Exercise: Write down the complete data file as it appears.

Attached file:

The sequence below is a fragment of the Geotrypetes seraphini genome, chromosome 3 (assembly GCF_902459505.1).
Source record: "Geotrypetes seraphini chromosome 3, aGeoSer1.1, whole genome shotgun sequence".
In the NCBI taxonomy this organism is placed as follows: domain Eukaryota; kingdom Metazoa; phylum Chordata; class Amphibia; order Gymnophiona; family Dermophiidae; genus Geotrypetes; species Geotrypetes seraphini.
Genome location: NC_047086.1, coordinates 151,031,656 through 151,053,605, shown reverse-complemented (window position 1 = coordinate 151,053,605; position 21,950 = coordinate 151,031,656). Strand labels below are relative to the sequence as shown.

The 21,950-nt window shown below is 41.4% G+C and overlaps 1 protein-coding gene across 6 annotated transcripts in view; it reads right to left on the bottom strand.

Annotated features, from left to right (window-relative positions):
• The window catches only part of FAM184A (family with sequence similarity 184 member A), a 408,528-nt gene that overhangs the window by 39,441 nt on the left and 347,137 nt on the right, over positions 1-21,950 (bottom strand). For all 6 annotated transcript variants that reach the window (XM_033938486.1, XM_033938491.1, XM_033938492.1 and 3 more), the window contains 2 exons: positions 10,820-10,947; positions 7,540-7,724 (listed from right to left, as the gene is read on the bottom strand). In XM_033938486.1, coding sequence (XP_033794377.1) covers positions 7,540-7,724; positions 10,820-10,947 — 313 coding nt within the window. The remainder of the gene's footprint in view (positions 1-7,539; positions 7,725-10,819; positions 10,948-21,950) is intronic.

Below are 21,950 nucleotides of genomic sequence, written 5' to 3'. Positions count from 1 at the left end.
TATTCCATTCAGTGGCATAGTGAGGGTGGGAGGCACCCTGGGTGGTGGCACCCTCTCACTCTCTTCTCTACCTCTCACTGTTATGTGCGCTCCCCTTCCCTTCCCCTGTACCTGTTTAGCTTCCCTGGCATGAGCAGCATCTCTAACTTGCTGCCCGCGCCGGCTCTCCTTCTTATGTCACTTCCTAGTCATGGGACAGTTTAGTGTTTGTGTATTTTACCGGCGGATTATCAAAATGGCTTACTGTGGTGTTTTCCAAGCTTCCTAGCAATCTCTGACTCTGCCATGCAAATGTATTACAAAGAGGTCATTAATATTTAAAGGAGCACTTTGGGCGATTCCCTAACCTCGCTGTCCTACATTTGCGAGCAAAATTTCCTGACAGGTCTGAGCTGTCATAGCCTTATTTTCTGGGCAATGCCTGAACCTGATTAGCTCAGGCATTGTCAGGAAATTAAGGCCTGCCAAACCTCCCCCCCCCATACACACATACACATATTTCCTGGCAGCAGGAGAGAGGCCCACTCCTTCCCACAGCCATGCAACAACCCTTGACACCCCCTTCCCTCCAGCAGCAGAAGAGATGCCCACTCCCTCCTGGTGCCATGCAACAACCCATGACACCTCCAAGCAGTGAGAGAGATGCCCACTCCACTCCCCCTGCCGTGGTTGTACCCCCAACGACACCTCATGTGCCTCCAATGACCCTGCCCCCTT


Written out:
The sequence below is a fragment of the Geotrypetes seraphini genome, chromosome 3 (assembly GCF_902459505.1).
Source record: "Geotrypetes seraphini chromosome 3, aGeoSer1.1, whole genome shotgun sequence".
In the NCBI taxonomy this organism is placed as follows: domain Eukaryota; kingdom Metazoa; phylum Chordata; class Amphibia; order Gymnophiona; family Dermophiidae; genus Geotrypetes; species Geotrypetes seraphini.
Genome location: NC_047086.1, coordinates 151,031,656 through 151,053,605, shown reverse-complemented (window position 1 = coordinate 151,053,605; position 21,950 = coordinate 151,031,656). Strand labels below are relative to the sequence as shown.

The 21,950-nt window shown below is 41.4% G+C and overlaps 1 protein-coding gene across 6 annotated transcripts in view; it reads right to left on the bottom strand.

Annotated features, from left to right (window-relative positions):
• The window catches only part of FAM184A (family with sequence similarity 184 member A), a 408,528-nt gene that overhangs the window by 39,441 nt on the left and 347,137 nt on the right, over positions 1-21,950 (bottom strand). For all 6 annotated transcript variants that reach the window (XM_033938486.1, XM_033938491.1, XM_033938492.1 and 3 more), the window contains 2 exons: positions 10,820-10,947; positions 7,540-7,724 (listed from right to left, as the gene is read on the bottom strand). In XM_033938486.1, coding sequence (XP_033794377.1) covers positions 7,540-7,724; positions 10,820-10,947 — 313 coding nt within the window. The remainder of the gene's footprint in view (positions 1-7,539; positions 7,725-10,819; positions 10,948-21,950) is intronic.

Below are 21,950 nucleotides of genomic sequence, written 5' to 3'. Positions count from 1 at the left end.
TATTCCATTCAGTGGCATAGTGAGGGTGGGAGGCACCCTGGGTGGTGGCACCCTCTCACTCTCTTCTCTACCTCTCACTGTTATGTGCGCTCCCCTTCCCTTCCCCTGTACCTGTTTAGCTTCCCTGGCATGAGCAGCATCTCTAACTTGCTGCCCGCGCCGGCTCTCCTTCTTATGTCACTTCCTAGTCATGGGACAGTTTAGTGTTTGTGTATTTTACCGGCGGATTATCAAAATGGCTTACTGTGGTGTTTTCCAAGCTTCCTAGCAATCTCTGACTCTGCCATGCAAATGTATTACAAAGAGGTCATTAATATTTAAAGGAGCACTTTGGGCGATTCCCTAACCTCGCTGTCCTACATTTGCGAGCAAAATTTCCTGACAGGTCTGAGCTGTCATAGCCTTATTTTCTGGGCAATGCCTGAACCTGATTAGCTCAGGCATTGTCAGGAAATTAAGGCCTGCCAAACCTCCCCCCCCCATACACACATACACATATTTCCTGGCAGCAGGAGAGAGGCCCACTCCTTCCCACAGCCATGCAACAACCCTTGACACCCCCTTCCCTCCAGCAGCAGAAGAGATGCCCACTCCCTCCTGGTGCCATGCAACAACCCATGACACCTCCAAGCAGTGAGAGAGATGCCCACTCCACTCCCCCTGCCGTGGTTGTACCCCCAACGACACCTCATGTGCCTCCAATGACCCTGCCCCCTT